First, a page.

This is a list of Wikipedia articles about brand-name companies (past and present) that have sold guitars, and the house brands occasionally used.
A mandolin is a stringed musical instrument in the lute family and is generally plucked with a plectrum. It most commonly has four courses of doubled metal strings tuned in unison, thus giving a total of 8 strings, although five and six course versions also exist. The courses are typically tuned in an interval of perfect fifths, with the same tuning as a violin. Also like the violin, it is the soprano member of a family that includes the mandola, octave mandolin, mandocello and mandobass.
Electric blues refers to any type of blues music distinguished by the use of electric amplification for musical instruments. The guitar was the first instrument to be popularly amplified and used by early pioneers T-Bone Walker in the late 1930s and John Lee Hooker and Muddy Waters in the 1940s. Their styles developed into West Coast blues, Detroit blues, and post-World War II Chicago blues, which differed from earlier, predominantly acoustic-style blues. By the early 1950s, Little Walter was a featured soloist on blues harmonica using a small hand-held microphone fed into a guitar amplifier. Although it took a little longer, the electric bass guitar gradually replaced the stand-up bass by the early 1960s. Electric organs and especially keyboards later became widely used in electric blues.
The Guild Guitar Company is a United States-based guitar manufacturer founded in 1952 by Alfred Dronge, a guitarist and music-store owner, and George Mann, a former executive with the Epiphone Guitar Company. The brand name currently exists as a brand under Córdoba Music Group.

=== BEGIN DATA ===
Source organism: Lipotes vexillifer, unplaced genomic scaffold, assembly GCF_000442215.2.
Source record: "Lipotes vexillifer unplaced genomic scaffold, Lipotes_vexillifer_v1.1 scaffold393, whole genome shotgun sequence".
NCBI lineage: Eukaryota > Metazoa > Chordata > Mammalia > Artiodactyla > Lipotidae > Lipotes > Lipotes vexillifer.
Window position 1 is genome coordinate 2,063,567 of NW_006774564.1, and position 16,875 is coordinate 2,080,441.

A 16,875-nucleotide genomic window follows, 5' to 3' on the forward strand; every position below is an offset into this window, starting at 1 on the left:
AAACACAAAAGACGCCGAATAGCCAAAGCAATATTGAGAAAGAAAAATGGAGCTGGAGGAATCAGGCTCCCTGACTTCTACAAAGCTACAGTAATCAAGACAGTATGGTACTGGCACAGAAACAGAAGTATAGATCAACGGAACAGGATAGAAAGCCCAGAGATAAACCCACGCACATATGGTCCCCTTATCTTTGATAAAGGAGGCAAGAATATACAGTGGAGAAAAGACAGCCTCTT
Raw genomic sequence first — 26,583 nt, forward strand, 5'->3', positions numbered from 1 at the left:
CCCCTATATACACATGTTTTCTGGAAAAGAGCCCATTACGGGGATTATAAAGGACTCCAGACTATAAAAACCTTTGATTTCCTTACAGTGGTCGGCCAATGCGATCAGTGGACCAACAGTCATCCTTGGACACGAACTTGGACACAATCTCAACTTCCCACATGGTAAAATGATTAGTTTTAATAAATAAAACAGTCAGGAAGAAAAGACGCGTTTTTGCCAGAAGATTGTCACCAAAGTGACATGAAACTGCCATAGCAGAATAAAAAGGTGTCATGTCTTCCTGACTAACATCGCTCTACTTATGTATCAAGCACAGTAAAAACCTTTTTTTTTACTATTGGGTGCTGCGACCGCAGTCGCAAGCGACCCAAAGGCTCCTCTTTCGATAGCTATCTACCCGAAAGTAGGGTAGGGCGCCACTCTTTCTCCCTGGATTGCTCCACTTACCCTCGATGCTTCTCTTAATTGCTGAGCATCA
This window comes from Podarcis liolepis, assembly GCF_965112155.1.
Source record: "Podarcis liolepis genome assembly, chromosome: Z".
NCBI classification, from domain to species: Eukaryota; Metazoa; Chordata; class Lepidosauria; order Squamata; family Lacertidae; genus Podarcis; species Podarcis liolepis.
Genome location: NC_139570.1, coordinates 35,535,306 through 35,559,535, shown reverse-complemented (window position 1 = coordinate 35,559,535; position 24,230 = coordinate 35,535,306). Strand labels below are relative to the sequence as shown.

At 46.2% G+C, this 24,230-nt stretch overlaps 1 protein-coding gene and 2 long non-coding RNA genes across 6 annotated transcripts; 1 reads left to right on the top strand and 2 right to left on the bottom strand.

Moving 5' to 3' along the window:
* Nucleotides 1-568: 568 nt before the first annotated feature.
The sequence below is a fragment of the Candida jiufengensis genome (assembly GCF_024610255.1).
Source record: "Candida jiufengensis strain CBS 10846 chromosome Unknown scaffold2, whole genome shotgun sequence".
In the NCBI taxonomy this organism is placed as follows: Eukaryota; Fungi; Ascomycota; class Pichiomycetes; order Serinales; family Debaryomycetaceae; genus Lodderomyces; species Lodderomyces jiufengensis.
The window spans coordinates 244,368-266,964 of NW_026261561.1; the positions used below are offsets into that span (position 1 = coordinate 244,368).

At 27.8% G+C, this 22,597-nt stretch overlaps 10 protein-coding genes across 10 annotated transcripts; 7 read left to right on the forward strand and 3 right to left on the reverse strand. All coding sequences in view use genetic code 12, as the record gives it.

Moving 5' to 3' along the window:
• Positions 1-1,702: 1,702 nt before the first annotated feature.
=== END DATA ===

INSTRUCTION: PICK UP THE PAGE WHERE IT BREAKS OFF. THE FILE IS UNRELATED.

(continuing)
James L. D'Aquisto was an Italian–American luthier who concentrated on building and repairing archtop guitars. He served as an apprentice to John D'Angelico beginning in 1952 and later developed his own distinctive style.
John D'Angelico was a luthier from New York City, noted for his handmade archtop guitars and mandolins. He founded the D'Angelico Guitars company, where other notable luthiers like Jimmy D'Aquisto served as apprentices.
Vintage Guitar is an American magazine that focuses on vintage and classic guitars, amplifiers, effects, and related equipment, as well as notable guitarists from all genres and eras. The publication's feature stories and monthly columns cover a diverse range of topics by contributors, including some of the biggest names in the industry and renowned authorities like Dan Erlewine, George Gruhn, Wolf Marshall, Richard Smith, and Seymour W. Duncan, as well as some of the best-known writers in the field, including Walter Carter, A. R. Duchoissoir, Dan Forte, Lisa Sharken, Rich Kienzle, Michael Dregni, John Heidt, John Peden, Greg Prato, and others.
Stella was an American guitar brand owned by the Oscar Schmidt Company. It was founded around 1899. The Stella brand consists of low and mid-level stringed instruments.
The 1949 King's Birthday Honours were appointments by many of the Commonwealth Realms of King George VI to various orders and honours to reward and highlight good works by citizens of those countries. The appointments were made "on the occasion of the Celebration of His Majesty's Birthday", and were published in supplements to the London Gazette of 3 June 1949 for the British Empire, New Zealand, India and Ceylon.
D'Angelico Guitars of America is an American musical instrument manufacturer based in Manhattan, New York. The brand was initially founded by master-luthier John D'Angelico in 1932, in Manhattan's Little Italy. In 1999, Steve Pisani, John Ferolito Jr., and Brenden Cohen purchased the D'Angelico Guitars trademark. Cohen serves as the brand's President and CEO. Original D'Angelico guitars are collector's items and have been used by musicians including Pete Townshend, Eric Clapton, Bucky Pizzarelli, Chet Atkins, and Chuck Wayne. And the D'Angelico Mel Bay New Yorker model was featured on the cover of the Mel Bay Publications' guitar method books for decades.
The 1942 New Year Honours were appointments by King George VI to various orders and honours to reward and highlight good works by citizens of the United Kingdom and British Empire. They were announced on 30 December 1941.